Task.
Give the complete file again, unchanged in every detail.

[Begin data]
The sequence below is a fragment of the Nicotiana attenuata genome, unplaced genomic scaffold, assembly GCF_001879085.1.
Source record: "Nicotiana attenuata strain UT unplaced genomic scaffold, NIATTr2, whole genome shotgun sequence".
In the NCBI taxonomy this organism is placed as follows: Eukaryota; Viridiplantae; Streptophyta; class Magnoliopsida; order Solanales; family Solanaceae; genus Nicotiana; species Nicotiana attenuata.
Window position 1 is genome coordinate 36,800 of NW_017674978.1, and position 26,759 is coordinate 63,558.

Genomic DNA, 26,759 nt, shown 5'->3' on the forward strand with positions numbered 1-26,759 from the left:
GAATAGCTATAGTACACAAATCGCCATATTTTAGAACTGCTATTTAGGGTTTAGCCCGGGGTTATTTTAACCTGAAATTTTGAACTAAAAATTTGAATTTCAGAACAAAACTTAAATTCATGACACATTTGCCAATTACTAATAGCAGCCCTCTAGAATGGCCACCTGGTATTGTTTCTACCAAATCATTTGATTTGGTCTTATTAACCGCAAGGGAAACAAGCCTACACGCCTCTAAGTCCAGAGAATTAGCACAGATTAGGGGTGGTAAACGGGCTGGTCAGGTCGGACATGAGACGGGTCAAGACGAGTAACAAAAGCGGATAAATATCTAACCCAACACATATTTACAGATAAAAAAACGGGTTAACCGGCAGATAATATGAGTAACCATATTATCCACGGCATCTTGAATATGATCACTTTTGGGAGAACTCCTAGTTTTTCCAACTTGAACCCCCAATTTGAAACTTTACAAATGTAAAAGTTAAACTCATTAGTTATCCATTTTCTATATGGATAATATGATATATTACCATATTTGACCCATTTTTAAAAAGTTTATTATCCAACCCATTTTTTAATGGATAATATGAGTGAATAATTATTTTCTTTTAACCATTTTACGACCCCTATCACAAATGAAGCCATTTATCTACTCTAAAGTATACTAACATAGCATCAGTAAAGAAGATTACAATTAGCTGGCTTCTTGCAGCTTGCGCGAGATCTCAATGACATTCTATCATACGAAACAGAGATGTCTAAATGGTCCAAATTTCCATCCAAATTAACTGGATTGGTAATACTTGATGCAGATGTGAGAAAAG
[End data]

The sequence below is a fragment of the Nicotiana attenuata genome, unplaced genomic scaffold, assembly GCF_001879085.1.
Source record: "Nicotiana attenuata strain UT unplaced genomic scaffold, NIATTr2, whole genome shotgun sequence".
In the NCBI taxonomy this organism is placed as follows: Eukaryota; Viridiplantae; Streptophyta; class Magnoliopsida; order Solanales; family Solanaceae; genus Nicotiana; species Nicotiana attenuata.
Window position 1 is genome coordinate 36,800 of NW_017674978.1, and position 26,759 is coordinate 63,558.

Genomic DNA, 26,759 nt, shown 5'->3' on the forward strand with positions numbered 1-26,759 from the left:
GAATAGCTATAGTACACAAATCGCCATATTTTAGAACTGCTATTTAGGGTTTAGCCCGGGGTTATTTTAACCTGAAATTTTGAACTAAAAATTTGAATTTCAGAACAAAACTTAAATTCATGACACATTTGCCAATTACTAATAGCAGCCCTCTAGAATGGCCACCTGGTATTGTTTCTACCAAATCATTTGATTTGGTCTTATTAACCGCAAGGGAAACAAGCCTACACGCCTCTAAGTCCAGAGAATTAGCACAGATTAGGGGTGGTAAACGGGCTGGTCAGGTCGGACATGAGACGGGTCAAGACGAGTAACAAAAGCGGATAAATATCTAACCCAACACATATTTACAGATAAAAAAACGGGTTAACCGGCAGATAATATGAGTAACCATATTATCCACGGCATCTTGAATATGATCACTTTTGGGAGAACTCCTAGTTTTTCCAACTTGAACCCCCAATTTGAAACTTTACAAATGTAAAAGTTAAACTCATTAGTTATCCATTTTCTATATGGATAATATGATATATTACCATATTTGACCCATTTTTAAAAAGTTTATTATCCAACCCATTTTTTAATGGATAATATGAGTGAATAATTATTTTCTTTTAACCATTTTACGACCCCTATCACAAATGAAGCCATTTATCTACTCTAAAGTATACTAACATAGCATCAGTAAAGAAGATTACAATTAGCTGGCTTCTTGCAGCTTGCGCGAGATCTCAATGACATTCTATCATACGAAACAGAGATGTCTAAATGGTCCAAATTTCCATCCAAATTAACTGGATTGGTAATACTTGATGCAGATGTGAGAAAAG